So said Russian poet Yevgeny Yevtushenko, beautifully articulating the way human nature longs for puzzlement, for mazes to work our way through, for knots that beg to be untied.

Last night, I managed to tear myself away from Harlan Coben's Promise Me long enough to see the movie Mr. Brooks. I'm on a quest to improve my plotting skills and both the book and the movie provoked big thinky thoughts about what mystery is and what it needs in order to satisfy the cerebral tickle.

SPOILER WARNING! MR. Brooks SPOILER! SPOILER WARNING! SPOILER WARNING! Mr. Brooks SPOILER! SPOILER WARNING!

My husband had gone to see Mr. Brooks on Saturday night while I was slaving away over a hot critique meeting with the Midwives (actually, we were slaving away over a cold bottle of white wine, but I digress), and he could hardly contain himself long enough for me to go see it. He wanted to talk about it, wanted to compare thoughts, mental notes, theories.

The most wonderful thing about the wonderful Mr. Brooks script is that it does not tie things up with a bow. There is more mystery left at the end than we faced at the beginning, and somehow this is the far more satisfying resolution (not!) to the film. It's anti-whodunnit. We know from the beginning who did what to whom. At the end, we know some portion of the story was a dream, but how much, we're left wondering? All of it? Is it only the horrific scissors-in-the-neck moment? Everything after the hey-Costner-looks-pretty-good-in-his-birthday-suit scene by the kiln? Does his wife know the daughter is a murderer? Is his daughter planning to kill him? Gary and I will be debating it for days.

Part of the bell-ringing realism of Mr. Brooks is his tidy side. He has a penchant for optimization, and we can smoothly accept everything he's been able to accomplish (and see it as an "accomplishment"!) because of his careful attention to detail. To detailing. To a cleanliness that brings him to an orgasm of godliness, and what is godliness if not the power over life and death?

The most disheartening thing that can happen (for me anyway) in a mystery/thriller script or manuscript is that Scooby-Doo moment of unmasking and explanation. "And I'd have gotten away with it, too, if not for you meddlesome kids!" Why? Why? WHY? There has to be a profoundly pragmatic side to mystery or it simply does not ring the right bells. (This is why slasher movies have zero appeal for me. There just so damn impractical!)

I know this is not what he meant when he said this, but Herman Melville expressed it perfectly:
Mystery is in the morning, and mystery in the night, and the beauty of mystery is everywhere; but still the plain truth remains, that mouth and purse must be filled.


PS...later that same day...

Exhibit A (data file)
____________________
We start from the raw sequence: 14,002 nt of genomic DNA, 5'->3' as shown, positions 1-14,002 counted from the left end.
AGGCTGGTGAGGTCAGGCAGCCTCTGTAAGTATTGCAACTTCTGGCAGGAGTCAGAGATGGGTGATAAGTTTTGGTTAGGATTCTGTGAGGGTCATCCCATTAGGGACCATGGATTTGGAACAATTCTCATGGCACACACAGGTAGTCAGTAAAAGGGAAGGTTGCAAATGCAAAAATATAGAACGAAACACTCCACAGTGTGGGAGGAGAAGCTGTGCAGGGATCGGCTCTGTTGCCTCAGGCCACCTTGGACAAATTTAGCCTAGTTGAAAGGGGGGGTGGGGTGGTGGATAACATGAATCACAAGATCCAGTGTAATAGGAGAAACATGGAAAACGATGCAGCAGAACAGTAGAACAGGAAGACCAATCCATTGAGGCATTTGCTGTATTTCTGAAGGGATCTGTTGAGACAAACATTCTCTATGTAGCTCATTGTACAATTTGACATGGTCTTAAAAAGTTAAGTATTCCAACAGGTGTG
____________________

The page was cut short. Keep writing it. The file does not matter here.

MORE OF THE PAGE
How ironic is this? Not only did Promise Me (which was going so well!) end with a Scooby revelation, Coben actually writes:

She met his eye. "Only one thing messed me up."

Myron spread his hands. "Modesty prevents me from saying it."

"Then I will. You, Myron. You messed me up."

"You're not going to call me a meddlesome kid, are you? Like on Scooby-Doo?"


Harlan! Why, why, WHY?

Sunday, June 03, 2007

Muzzling the Inner Critic

Branks

Back in the bad old days of the Middle Ages, a device known as the branks, or scold's bridle, was used to torture women deemed to be too loud, too bitchy, or too inclined to cruel gossip. Locked into this hideous, metal gag, the unhappy female couldn't speak without injuring her tongue against the spikes.

I'm appalled, of course, but part of me says, "Heeeey, I've got a use for that. Finally, something to shut up the hellborne shrew sometimes known as the inner critic!"

You know her. She's the voice that mocks that daring new idea you just had, the one who sneers and rolls her eyes at your last paragraph, the bitch who whispers into you ear the cruelest lines of every rejection, nasty comment, bad review, or taunt you've heard since second grade. Is is any wonder you can't write, with this harpy from hell leaning in over your shoulder?

So you have to find some way to silence her to allow you to create. Some writers have tried blunting her sharp tongue with drugs or alcohol. Others whine incessantly. Countless more have given up their dreams (which allows her to sit back in smug satisfaction). But let's discount each of these self-destructive stop-gap measures.

One thing that's worked for me is to give the shrew her space - within limits. Every morning, before I get to work, I edit. During this time, I listen to her commentary and winnow out the wisdom (and it's there) from the patently-ridiculous. But the deal is that after that she has to keep her mouth shut when I'm writing. My evening sessions, especially, I consider experimental, a form of brainstorming on paper. And in brainstorming you save all ideas, no matter how bad you suspect they might be. My internal editor might raise an eyebrow now and then, but she's mostly content to bide her time, waiting for the morning, when she will get her due.